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Olga Contreras maestra en la escuela Maria Saucedo Scholastic Academy en La Villita. (Michelle Kanaar / WBEZ)
En la primaria Saucedo en La Villita, Olga Contreras lucha contra la pérdida palpable de aprendizaje, un estudiante y un día a la vez
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newspaper
Health Media Jobs & Opportunities: Texas Tribune is looking for a health and humans services reporter. The New York Times is seeking an editor for Headway.
camobi's picture
The playground at Hartsfield Elementary School in Tallahassee, FL
Data shows children who are committed under the Baker Act often are referred by school officials. School shootings and other incidents have placed more pressure on officials to intervene.
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Medical students undergo training at the University of Miami.
Are new policies from the nation’s largest group of physicians on race a game changer — or too little too late?
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coronavirus
FDA issues historic Pfizer vaccine authorization, ICUs around the country fill up, infection in five minutes throws six-foot guidance into question
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Pat Chiancone is in charge of international student enrollment in Prince Georges County schools.
The number of children crossing the southern border is on the rise again. Prince George’s County is helping them cope and learn.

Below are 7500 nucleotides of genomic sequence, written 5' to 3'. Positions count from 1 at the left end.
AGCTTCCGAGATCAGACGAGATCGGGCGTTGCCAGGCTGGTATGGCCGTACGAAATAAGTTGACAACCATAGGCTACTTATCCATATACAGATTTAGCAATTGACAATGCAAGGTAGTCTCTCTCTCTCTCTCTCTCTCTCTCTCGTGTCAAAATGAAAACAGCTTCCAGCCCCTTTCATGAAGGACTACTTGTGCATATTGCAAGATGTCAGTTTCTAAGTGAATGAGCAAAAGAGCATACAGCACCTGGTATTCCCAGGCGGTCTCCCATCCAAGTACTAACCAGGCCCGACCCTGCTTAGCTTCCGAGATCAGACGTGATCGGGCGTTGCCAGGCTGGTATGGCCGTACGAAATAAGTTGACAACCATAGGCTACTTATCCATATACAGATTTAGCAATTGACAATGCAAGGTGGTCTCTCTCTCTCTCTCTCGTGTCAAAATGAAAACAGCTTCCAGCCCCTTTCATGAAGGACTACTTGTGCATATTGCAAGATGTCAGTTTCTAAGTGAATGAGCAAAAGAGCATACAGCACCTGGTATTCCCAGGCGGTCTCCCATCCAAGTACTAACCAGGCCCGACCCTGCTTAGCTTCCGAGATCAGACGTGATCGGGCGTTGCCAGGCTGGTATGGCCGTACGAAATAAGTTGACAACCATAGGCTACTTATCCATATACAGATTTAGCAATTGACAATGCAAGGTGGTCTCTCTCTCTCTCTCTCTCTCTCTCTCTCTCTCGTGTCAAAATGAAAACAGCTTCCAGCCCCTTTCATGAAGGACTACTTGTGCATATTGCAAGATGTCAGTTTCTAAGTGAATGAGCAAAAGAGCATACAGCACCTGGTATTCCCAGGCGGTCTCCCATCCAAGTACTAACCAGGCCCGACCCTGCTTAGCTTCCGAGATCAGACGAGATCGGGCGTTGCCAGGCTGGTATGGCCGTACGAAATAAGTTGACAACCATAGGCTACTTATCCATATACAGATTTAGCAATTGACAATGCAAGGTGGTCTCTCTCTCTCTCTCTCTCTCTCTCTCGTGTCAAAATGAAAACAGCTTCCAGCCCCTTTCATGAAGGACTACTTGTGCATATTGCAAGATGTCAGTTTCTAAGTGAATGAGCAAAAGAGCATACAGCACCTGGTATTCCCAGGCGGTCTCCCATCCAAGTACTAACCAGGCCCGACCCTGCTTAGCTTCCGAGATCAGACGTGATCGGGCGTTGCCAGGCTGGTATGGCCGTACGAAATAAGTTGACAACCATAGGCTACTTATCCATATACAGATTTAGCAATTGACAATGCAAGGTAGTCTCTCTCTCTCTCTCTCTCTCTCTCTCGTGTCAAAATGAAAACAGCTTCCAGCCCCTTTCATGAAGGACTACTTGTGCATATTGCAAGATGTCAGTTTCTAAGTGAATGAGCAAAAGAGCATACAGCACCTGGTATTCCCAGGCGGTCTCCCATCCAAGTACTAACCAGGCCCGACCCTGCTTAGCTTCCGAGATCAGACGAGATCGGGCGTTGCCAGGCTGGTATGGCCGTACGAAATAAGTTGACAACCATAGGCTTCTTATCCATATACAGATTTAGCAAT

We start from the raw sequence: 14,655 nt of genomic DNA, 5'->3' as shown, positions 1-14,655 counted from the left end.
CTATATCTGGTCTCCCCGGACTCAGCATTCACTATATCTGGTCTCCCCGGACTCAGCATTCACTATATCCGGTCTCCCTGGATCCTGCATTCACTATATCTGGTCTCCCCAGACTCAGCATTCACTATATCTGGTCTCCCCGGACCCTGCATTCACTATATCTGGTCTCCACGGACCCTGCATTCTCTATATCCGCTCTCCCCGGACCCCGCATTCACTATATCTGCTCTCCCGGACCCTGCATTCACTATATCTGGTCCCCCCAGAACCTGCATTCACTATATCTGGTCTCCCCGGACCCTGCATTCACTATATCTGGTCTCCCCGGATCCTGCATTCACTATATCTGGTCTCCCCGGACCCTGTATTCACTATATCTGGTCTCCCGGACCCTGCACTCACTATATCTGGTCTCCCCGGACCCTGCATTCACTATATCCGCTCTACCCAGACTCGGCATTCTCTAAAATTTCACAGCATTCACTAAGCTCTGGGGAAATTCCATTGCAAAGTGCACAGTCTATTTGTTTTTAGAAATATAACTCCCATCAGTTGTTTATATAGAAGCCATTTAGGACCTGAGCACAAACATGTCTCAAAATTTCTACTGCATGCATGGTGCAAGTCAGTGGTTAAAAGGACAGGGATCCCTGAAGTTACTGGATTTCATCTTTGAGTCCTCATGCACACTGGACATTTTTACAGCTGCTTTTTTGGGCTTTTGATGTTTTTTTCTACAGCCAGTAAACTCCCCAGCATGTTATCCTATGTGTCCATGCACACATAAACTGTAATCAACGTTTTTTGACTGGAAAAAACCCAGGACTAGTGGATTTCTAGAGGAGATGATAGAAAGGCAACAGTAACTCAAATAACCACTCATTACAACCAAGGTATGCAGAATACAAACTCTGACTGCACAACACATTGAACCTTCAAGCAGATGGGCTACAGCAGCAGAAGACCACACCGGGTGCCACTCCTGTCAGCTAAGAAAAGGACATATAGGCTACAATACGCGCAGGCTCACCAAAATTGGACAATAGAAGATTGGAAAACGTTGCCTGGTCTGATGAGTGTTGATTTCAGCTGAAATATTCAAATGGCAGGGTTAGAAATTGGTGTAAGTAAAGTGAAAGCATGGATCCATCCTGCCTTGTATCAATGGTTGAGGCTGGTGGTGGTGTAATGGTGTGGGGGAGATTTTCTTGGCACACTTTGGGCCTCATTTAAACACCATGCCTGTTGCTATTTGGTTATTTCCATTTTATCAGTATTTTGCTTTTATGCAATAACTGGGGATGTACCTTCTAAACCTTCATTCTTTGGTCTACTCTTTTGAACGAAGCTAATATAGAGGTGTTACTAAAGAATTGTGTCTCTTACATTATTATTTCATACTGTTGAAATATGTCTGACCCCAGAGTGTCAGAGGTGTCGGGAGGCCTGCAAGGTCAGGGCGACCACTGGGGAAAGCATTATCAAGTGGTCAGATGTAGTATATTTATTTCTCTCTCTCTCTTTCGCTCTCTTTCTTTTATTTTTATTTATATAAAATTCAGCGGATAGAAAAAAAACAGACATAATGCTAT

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Martina Faulk, and her daughter, Nadia King, embrace in a photograph
Each year, about 36,000 children in Florida are involuntarily committed for psychiatric evaluations under the state's Baker Act and disabled kids are becoming increasingly ensnared.
Lynn Hatter's picture
(Photo by Marco Di Lauro/Getty Images)
Infant mortality rates in the U.S. are consistently higher than other wealthy nations. Research suggests our lack of paid family leave is one big reason why.
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Nadia's Minnie mouse play table, with a small guitar on it.
The number of children who are taken for involuntary psychiatric evaluations in Florida increases every year. This is the first story in a five-part series about how the state's Baker Act affects children.
Lynn Hatter's picture
Marisela Munoz holds a photo of her aunt, Evangelina C. Martinez, who raised her since birth, at her home in Canyon Country, Fri
As the state battles a new coronavirus surge, public health officials and lawmakers are grappling with how to better prepare skilled nursing facilities for the next infectious disease crisis.
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Situ and Xiaolin’s family stayed in the tiny room for nearly an entire year
Shiqiao Peng produced this story as part of her participation in the 2020 National Fellowship, a program of USC Annenberg's Center for Health Journalism.
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